They say that Siena is the most charming city in Italy. I wouldn’t exactly agree and enjoyed the small medieval cities in Spain much more, but Siena is certainly a lovely place.
Siena was first settled by the Romans as a military outpost under Augustus in the 1st Century CE. It grew into one of Italy’s most important trading and banking centers peaked in the 14th Century and has been somewhat static ever since. The population inside the walls of Siena today is less than it was at its peak in the 14th Century.
One of the most important causes of Siena’s decline was disease – the Black Death arrived in 1348 and killed two-thirds of the population. The plague hit as Siena was building extensions to its cathedral, and left the city without enough workers or money to finish the project. You can still see the unfinished section today.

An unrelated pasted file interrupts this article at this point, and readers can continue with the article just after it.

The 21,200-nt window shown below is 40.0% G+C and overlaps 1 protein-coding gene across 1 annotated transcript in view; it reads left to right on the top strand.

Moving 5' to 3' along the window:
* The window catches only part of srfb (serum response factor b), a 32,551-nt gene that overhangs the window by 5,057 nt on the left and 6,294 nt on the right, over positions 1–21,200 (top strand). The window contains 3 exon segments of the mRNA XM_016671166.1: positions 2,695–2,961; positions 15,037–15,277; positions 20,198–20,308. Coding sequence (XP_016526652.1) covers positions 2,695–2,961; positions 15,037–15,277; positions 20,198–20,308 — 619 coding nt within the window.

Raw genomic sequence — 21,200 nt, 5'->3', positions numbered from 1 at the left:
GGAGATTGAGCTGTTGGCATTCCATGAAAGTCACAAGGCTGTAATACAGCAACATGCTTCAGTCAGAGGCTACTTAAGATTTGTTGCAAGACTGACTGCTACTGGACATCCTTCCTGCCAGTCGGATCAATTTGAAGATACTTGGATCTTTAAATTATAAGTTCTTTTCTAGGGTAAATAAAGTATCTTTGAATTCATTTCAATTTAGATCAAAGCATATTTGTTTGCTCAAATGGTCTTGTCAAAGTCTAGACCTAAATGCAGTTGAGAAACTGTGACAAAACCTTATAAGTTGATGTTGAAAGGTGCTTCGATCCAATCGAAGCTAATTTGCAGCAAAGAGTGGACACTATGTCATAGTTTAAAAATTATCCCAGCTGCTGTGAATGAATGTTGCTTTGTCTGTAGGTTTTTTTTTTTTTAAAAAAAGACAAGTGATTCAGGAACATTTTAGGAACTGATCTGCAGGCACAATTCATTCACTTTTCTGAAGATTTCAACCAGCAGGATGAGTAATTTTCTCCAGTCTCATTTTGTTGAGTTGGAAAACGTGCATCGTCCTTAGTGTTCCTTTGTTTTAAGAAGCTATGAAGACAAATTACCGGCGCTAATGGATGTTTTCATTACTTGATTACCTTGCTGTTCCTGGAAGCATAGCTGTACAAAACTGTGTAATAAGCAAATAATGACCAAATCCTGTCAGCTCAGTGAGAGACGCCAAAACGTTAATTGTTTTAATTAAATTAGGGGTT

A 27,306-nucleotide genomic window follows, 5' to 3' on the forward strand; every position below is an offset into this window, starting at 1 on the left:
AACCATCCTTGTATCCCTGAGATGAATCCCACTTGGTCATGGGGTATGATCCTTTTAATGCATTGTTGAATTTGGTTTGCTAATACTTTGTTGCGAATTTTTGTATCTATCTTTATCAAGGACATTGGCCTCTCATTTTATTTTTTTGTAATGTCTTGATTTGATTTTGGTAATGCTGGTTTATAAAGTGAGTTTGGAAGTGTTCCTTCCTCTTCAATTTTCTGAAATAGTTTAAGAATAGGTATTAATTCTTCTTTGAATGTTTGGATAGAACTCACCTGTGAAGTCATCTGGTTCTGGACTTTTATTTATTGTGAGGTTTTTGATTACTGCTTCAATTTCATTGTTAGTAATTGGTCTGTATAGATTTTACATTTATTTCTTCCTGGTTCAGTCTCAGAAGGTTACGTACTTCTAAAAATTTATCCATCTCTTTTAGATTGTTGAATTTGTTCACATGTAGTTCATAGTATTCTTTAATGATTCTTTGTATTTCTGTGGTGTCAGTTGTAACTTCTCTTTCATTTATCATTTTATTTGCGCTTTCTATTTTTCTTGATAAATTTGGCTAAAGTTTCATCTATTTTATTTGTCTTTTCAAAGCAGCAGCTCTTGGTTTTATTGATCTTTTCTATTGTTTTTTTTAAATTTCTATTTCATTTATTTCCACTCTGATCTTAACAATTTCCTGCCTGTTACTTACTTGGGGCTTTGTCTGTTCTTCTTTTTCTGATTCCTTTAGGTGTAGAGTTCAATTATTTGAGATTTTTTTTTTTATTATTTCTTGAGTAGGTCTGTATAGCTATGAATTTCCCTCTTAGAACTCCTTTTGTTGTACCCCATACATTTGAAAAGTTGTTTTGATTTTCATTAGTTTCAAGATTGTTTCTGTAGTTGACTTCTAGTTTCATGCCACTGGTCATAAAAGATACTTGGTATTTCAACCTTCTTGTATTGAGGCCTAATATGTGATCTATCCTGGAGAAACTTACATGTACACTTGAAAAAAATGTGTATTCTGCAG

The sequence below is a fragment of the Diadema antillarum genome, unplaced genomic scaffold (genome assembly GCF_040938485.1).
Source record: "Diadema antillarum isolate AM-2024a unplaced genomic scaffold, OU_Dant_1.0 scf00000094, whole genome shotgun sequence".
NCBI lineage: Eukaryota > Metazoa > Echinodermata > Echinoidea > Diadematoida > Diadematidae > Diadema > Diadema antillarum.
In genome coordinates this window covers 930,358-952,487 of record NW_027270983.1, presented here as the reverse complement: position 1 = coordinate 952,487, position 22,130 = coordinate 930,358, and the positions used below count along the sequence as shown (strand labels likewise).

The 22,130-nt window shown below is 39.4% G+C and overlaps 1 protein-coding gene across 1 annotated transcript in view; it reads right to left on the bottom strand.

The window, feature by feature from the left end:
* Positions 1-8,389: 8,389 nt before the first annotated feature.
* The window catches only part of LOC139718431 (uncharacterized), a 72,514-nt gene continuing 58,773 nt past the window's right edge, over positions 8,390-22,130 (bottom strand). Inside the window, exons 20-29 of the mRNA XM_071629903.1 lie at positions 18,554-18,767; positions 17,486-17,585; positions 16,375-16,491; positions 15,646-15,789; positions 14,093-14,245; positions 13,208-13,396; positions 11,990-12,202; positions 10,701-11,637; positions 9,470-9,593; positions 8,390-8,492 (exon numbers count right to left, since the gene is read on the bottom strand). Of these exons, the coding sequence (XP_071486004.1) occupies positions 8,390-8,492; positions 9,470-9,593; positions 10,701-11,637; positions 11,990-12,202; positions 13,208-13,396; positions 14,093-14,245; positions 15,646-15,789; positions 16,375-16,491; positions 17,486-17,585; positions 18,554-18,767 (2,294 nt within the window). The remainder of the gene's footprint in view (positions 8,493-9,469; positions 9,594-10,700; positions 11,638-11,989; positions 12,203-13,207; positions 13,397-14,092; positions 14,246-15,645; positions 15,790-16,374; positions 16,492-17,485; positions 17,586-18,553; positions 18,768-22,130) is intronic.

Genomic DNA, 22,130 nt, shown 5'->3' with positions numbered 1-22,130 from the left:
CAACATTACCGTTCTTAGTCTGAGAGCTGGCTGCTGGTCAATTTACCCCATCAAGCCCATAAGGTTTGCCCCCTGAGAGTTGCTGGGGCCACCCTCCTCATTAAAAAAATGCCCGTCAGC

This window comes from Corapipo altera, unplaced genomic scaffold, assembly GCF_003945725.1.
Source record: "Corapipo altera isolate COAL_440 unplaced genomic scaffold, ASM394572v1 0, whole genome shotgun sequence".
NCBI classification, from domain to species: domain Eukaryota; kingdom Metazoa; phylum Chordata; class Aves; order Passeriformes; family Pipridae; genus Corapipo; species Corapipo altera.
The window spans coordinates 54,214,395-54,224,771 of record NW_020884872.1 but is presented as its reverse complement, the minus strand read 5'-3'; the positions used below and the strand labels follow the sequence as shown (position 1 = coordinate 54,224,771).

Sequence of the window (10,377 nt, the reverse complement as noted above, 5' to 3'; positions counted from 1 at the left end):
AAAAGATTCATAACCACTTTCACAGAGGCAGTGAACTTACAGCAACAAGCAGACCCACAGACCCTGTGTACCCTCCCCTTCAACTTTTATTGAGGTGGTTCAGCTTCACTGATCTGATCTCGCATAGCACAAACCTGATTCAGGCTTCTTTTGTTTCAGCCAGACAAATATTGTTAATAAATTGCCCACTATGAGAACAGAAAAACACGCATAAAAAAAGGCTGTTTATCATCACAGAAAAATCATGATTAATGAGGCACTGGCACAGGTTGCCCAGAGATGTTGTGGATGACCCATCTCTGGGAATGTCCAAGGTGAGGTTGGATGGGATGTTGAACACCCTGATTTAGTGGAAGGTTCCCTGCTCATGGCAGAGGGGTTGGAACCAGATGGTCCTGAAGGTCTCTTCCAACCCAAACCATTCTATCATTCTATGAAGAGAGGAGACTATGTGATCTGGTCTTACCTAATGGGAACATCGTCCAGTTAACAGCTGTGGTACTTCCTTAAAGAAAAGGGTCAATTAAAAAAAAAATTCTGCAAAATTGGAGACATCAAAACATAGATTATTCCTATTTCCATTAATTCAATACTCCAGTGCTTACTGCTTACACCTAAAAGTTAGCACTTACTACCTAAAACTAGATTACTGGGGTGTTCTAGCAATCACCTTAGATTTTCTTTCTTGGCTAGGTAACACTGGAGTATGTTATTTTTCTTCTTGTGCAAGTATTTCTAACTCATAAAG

The best way to get a taste of life in Siena is to join the locals in out in the town square, called the campo (which means “field” in Italian) in the evenings.
The bricks on the ground of Siena’s Campo are in what is called a herringbone pattern, and it’s the same pattern that Filippo Brunelleschi used to keep the dome in Florence from falling down.
Residents of Siena are loyal to their neighborhoods until their dying day. Each neighborhood is named after a different animal — the panther, the eagle, the rabbit and more, and each neighborhood has funky street lights painted in its own colors. The Sienese don’t play when it comes to their neighborhoods, and they will talk to you about why theirs is the best for hours on end.